Tuesday, December 19, 2017

Weak Writing- Gerunds

There are all kinds of things to avoid in writing that weakens the power of your words. Many of them I've already posted about such as crutch words, filtering, passive writing, boring verbs. But there's another indicator of weak writing that isn't as well known--gerunds. 

So gerunds. What's that? The easy answer is -ing verbs used as some form of noun whether that be the subject, direct object, or objects of a predicate. Many writers lump all forms of -ing verbs together and try to avoid all of them. That can lead to some awkward or weird sentences. It's like saying never use adjectives or adverbs. Ridiculous. You can't writing a story without certain words. Just don't try.

What's more important is to be aware of your word choices and make sure they are used for a reason. There are some gerunds to be avoided. And others that are less harmful.

(Please note that I'm no English major. Grammar isn't my strong suit. I'll do my best to get the terms right. ) 

When gerunds come up in writing discussions, it's usually paired with to-be verbs. What we used to call helping verbs. Like so:

Suzie is flying to the post office.
James was sweating up a storm before his speech.
Helen and Jake are shopping for my present.

And it's usually considered weak writing because you're using extra words and the sentence feels less active written this way. That's easy to fix.

Suzie flew to the post office.
James' armpits poured with sweat as he waited to give his speech.
Helen and Jake drove off to shop for my present.

Another form of a gerund is when it's used as the subject of a sentence.

Reading is my favorite leisure activity.
Swimming is a low impact exercise.
Eavesdropping is a nasty habit.

My opinion is that these types of sentence in your writing are usual rare enough to be ignored and left as is. It's not likely that using -ing verbs as a subject will be overused in a story or that your pages will be full of this type of sentence. Try and avoid having too many of them and then don't worry about this form of gerund.

Next up is the another form of -ing--the participle phrase. These are often used in action sentences to create a flow of movement. When you have a lot of such action sentences in a row, participle phrases can be useful to give a different sentence structure from conjunctions alone. But beware of placing them at the beginning of your sentences.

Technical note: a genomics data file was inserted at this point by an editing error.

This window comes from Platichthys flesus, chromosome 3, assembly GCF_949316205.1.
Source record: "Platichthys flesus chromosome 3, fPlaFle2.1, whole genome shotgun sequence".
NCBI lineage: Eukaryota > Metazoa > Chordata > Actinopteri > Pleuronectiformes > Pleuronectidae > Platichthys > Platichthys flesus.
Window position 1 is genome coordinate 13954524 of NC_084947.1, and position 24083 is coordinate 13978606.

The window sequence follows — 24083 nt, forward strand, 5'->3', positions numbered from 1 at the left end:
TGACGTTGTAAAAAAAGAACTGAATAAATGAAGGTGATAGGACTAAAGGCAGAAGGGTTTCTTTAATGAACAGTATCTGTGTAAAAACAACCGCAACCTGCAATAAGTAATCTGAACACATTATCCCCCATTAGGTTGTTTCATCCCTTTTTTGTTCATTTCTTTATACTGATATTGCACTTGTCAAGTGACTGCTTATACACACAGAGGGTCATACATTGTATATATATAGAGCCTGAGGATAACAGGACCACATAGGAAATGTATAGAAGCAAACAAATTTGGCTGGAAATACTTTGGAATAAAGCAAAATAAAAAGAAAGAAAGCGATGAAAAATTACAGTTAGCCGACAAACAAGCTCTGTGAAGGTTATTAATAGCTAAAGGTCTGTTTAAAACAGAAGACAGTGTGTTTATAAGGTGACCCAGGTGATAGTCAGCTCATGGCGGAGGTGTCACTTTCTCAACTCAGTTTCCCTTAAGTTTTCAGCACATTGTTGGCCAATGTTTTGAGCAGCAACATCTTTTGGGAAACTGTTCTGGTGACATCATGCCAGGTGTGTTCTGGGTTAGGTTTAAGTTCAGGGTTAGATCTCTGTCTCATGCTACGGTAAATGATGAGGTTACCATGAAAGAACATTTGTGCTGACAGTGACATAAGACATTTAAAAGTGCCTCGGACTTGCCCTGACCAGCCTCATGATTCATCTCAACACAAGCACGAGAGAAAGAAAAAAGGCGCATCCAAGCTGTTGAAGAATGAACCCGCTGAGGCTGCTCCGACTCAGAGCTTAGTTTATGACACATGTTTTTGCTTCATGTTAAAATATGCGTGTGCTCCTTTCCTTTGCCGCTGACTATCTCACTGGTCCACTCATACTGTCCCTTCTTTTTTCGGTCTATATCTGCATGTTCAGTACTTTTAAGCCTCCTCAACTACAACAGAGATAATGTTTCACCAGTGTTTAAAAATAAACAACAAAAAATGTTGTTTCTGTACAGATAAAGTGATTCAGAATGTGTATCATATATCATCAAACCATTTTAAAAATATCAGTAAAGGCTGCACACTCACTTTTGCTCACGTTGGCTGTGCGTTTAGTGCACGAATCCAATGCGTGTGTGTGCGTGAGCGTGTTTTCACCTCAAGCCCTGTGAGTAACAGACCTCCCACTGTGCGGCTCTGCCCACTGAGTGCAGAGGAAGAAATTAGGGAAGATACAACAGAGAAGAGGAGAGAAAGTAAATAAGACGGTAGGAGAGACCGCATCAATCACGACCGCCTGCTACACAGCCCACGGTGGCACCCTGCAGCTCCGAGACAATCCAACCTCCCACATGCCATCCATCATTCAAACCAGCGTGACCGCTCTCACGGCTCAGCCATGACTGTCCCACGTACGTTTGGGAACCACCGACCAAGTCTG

Santa's sleigh flew through the night sky, stars blurring with its passage.
Binki the elf grabbed for the safety rail, tumbling off the vehicle. 
Arms and legs churning, he plummeted through the air.

There are easy to rewrite to be more direct also. 

Santa's sleigh flew through the night ski, and stars blurred with its passage.
Binki the elf grabbed for the safety rail, but he tumbled off the vehicle.
His arms and legs churned as he plummeted through the air.

The trouble with getting rid of all participle phrases is that your sentences begin to get a cadence and all sound alike. Especially the longer the action continues. You simply have to mix things up and use some -ing phrases, if just for variance. 

So how do you get a good mix? That's where reading great writers in your genre comes in. After careful observation I've noticed that writers often use participle phrases in the middle of or end of their sentence. But rarely do strong authors use participle phrases at the beginning of their sentences. If you want to banish more -ing from your sentences, this is the one to eliminate. So a better mix might look more like this:

Santa's sleigh flew through the night ski, stars blurring with its passage.
Binki the elf grabbed for the safety rail, but he tumbled off the vehicle.

His arms and legs churned as he plummeted through the air.